I remember one sleep panic attack that occurred when I was sick and had a fever. In my sleep panic attacks my OCD kicks in. I wake up, I remember EVERYTHING from that point on and can tell someone about it the next day (which is why I am asking this question because from what I've read this past hour I can't find anyone who remembers their sleep panic attack. I wake up from a dream and 'believe' my dream is true (unless I take a sleeping pill before bed which allows me to not remember any of my dreams the next morning). I stand straight up and know exactly what is happening-I'm having a sleep panic attack. Clocks then freak me out because I have this fear that time isn't what it seems. It's not 'even' with 'even' numbers (my OCD causes me to hate uneven numbers and uneven everything pretty much). If it's minor, I can calm myself down by myself until it goes away after a half hour. If it's a major one, I have to take my Klonopin and 'freak out' for 1 to up to 3 hours.\

The Klonopin will only lessen the episode, it doesn't make it stop. This is my second one this year (that I know of) which is great because I learned that if I take my sleeping pills and Klonopin before bed I can lessen the chance of having one. An odd 'addition' is that when I was pregnant with my son, during my last trimester I had full blown major ones every night and my doctor was forced to put me on Xanax (it took two trips to the ER to get her to agree to this) because they're so bad sometimes I think I'm losing my mind and just want it to end. Vistaril didn't work during my pregnancy and after my son I was immediately put on Klonopin regularly. I did not have this problem with my first child, only right after she was born in 1999.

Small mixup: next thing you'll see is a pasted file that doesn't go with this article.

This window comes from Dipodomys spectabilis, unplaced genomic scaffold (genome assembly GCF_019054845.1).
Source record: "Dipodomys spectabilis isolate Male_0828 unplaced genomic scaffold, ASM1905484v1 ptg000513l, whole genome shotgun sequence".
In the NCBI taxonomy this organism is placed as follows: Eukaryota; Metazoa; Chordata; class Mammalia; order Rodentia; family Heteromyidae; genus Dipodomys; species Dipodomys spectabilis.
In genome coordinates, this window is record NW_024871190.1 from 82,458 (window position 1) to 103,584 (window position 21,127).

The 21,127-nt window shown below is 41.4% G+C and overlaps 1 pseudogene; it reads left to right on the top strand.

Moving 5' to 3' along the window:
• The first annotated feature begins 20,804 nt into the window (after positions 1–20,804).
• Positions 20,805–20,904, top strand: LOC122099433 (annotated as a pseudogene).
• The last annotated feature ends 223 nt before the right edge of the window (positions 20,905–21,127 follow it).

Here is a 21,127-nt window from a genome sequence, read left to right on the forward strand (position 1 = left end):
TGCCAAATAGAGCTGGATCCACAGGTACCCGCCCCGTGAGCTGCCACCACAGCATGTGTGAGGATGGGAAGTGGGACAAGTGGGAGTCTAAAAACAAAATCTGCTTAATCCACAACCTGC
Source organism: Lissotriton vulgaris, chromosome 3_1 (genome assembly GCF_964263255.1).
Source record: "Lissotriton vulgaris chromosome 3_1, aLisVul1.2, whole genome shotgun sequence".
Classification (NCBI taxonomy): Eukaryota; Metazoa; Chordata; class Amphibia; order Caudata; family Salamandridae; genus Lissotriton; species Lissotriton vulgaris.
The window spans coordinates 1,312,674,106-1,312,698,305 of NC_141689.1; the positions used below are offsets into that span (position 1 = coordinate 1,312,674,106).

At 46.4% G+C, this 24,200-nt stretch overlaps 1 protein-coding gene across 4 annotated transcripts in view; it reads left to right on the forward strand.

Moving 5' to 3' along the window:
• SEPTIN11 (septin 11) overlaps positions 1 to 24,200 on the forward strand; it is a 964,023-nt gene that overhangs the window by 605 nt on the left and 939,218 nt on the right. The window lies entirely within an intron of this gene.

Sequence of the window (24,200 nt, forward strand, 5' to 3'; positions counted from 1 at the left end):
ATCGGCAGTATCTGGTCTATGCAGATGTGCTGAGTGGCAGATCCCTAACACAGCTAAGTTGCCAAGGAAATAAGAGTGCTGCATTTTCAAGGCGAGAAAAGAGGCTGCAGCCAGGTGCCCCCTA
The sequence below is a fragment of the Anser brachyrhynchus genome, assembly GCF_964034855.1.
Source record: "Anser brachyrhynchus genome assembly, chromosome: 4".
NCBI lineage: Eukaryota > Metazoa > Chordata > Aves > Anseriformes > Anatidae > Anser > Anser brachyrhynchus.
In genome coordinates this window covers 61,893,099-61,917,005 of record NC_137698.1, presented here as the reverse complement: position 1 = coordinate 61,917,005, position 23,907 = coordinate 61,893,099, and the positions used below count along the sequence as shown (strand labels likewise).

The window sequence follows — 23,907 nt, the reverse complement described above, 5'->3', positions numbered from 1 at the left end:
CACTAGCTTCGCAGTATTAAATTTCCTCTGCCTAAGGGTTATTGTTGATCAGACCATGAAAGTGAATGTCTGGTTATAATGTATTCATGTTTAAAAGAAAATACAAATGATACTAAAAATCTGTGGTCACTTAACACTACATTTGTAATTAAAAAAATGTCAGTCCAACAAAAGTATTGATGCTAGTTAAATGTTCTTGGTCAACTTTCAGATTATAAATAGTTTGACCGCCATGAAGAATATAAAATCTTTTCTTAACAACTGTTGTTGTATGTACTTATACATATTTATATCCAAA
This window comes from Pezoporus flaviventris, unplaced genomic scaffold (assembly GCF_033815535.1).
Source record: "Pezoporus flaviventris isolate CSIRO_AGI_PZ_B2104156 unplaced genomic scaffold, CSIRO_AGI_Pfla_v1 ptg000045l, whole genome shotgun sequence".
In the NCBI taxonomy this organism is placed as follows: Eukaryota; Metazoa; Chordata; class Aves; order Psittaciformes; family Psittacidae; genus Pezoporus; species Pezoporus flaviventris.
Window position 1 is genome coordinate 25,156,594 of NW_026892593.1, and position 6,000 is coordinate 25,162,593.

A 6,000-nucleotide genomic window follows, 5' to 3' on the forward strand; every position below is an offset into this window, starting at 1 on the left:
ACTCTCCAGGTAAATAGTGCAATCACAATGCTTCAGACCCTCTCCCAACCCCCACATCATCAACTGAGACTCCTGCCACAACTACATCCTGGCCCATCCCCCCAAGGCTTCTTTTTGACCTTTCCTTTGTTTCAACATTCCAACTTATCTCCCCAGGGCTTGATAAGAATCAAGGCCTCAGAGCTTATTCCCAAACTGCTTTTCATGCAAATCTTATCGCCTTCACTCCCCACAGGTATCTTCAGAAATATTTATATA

I do not take any other medications or drugs and they are triggered by nothing, sometimes stress or illness but not every time. I had one last night and can remember everything about it. It lasted an hour. I'm awake but it feels like half my brain is asleep and still in some sleep stage. Can anyone tell me what this may be because it doesn't fit into anything I've found. I can remember everything and I hallucinate with them. I'm a paramedic and my biggest fear is having them at work. Thank you.

Click here to post comments

Join in and write your own page! It's easy to do. How? Simply click here to return to Stories of Sleep Terrors.

Enjoy this page? Please help us pay it forward to others who would find it valuable by Liking, Sharing, Tweeting, Stumbling, and/or Voting below.